Scanlan: Preserving Colorado’s ‘right to float’
I voted “Yes” in support of an important bill Feb. 16, and I want to explain why.
One of Colorado’s most popular recreational activities faces a serious threat. Annually, commercial river running contributes over $142 million to Colorado’s economy, and more than 500,000 people enjoy our scenic rivers.
Yet the ability to provide commercial river running is in danger because out-of-state landowners want to prohibit licensed outfitters from providing river trips.
Whitewater rafters and property owners have debated for decades over the right to float through private property in Colorado; current law is unclear regarding the ability of commercial outfitters to float through private property.
Recently, private landowners new to the state have attempted to prohibit rafting companies from floating by on rivers that been rafted for decades. Commercial outfitters, the guides they employ, and the local economies that they support are now at risk.
That’s why I voted in support of House Bill 1188, the River Outfitters Viability Act. This bill establishes that licensed outfitters, floating on historically commercially floated rivers, cannot be charged with civil trespass if they make accidental contact with the river’s bed or banks, or if they have to briefly portage around a hazard in the water.
The bill clearly protects landowners from liability if a rafter is injured while passing through their property, and it does not change the ability of landowners to construct facilities on their properties. River guides are held liable for any damage they might do to property.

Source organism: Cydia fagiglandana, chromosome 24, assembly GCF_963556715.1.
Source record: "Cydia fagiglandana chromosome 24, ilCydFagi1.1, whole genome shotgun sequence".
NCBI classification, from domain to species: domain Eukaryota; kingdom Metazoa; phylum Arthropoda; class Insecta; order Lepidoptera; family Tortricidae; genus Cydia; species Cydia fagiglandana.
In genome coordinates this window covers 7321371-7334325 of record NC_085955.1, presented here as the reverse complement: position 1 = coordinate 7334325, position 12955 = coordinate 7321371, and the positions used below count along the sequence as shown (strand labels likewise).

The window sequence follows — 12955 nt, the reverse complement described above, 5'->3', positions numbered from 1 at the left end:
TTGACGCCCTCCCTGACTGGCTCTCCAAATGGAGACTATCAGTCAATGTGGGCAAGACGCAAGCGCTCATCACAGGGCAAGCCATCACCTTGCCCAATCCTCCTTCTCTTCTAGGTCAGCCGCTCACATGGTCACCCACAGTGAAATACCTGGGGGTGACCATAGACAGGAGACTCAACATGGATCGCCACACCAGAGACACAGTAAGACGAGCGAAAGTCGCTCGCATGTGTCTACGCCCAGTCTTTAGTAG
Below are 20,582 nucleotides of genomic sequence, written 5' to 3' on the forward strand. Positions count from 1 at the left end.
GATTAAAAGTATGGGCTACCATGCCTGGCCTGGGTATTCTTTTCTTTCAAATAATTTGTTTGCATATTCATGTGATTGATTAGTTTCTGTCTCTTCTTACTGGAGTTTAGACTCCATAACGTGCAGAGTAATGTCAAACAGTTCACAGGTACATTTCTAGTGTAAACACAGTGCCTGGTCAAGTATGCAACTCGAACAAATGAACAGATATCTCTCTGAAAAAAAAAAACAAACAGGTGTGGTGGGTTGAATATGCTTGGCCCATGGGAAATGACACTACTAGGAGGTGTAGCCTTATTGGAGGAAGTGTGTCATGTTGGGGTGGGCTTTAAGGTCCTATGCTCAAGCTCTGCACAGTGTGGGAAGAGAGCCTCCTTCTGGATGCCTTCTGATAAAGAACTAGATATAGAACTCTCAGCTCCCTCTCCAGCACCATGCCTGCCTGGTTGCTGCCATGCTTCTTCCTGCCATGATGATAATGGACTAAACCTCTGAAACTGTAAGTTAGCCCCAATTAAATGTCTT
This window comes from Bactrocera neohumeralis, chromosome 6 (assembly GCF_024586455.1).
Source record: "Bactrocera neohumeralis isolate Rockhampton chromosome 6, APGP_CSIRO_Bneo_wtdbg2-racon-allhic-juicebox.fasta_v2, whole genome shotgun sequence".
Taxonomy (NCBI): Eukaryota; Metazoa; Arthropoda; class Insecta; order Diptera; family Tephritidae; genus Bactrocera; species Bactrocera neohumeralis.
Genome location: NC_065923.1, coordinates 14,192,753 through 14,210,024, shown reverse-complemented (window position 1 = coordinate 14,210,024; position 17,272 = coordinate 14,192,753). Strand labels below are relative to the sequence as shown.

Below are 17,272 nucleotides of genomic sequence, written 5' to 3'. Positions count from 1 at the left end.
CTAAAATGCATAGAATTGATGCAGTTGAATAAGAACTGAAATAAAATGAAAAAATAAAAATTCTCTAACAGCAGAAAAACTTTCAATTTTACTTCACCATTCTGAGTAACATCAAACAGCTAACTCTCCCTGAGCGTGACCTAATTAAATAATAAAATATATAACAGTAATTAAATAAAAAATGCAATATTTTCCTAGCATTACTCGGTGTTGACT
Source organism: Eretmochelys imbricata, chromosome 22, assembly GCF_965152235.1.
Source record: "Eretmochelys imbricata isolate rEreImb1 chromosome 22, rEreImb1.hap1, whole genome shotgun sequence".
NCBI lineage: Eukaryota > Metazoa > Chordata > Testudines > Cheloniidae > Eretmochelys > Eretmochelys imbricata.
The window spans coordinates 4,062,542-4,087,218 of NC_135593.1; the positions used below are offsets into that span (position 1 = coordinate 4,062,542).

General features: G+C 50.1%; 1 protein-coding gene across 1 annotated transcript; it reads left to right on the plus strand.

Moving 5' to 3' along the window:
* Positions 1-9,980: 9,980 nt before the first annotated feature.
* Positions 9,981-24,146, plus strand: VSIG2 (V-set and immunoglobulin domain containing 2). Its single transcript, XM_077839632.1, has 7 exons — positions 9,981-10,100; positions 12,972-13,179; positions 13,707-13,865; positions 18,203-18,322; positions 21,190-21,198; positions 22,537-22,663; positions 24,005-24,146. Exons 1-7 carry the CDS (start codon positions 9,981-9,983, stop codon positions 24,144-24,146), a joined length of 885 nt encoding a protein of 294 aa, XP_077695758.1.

We can’t afford to lose the tourism dollars that whitewater rafting brings in to our counties or to the entire state. Locals and visitors alike take advantage of our beautiful rivers every day, and Coloradans are able to enjoy the tourism dollars that come in for recreational purposes.
House Bill 1188 was carefully crafted to find a middle ground which protects the property rights of landowners while ensuring the viability of the rafting companies, many of which are small businesses owned and operated by our friends and neighbors. The bill passed 40-25 on a bipartisan vote, including the Republican Minority Leader Mike May voting in favor.
With this legislation, I hope we can reconcile and fairly accommodate the rights of all Coloradans concerned with this issue and encourage a new era of cooperation.
Christine Scanlan is State Representative for Colorado House District 56, which includes Summit County.
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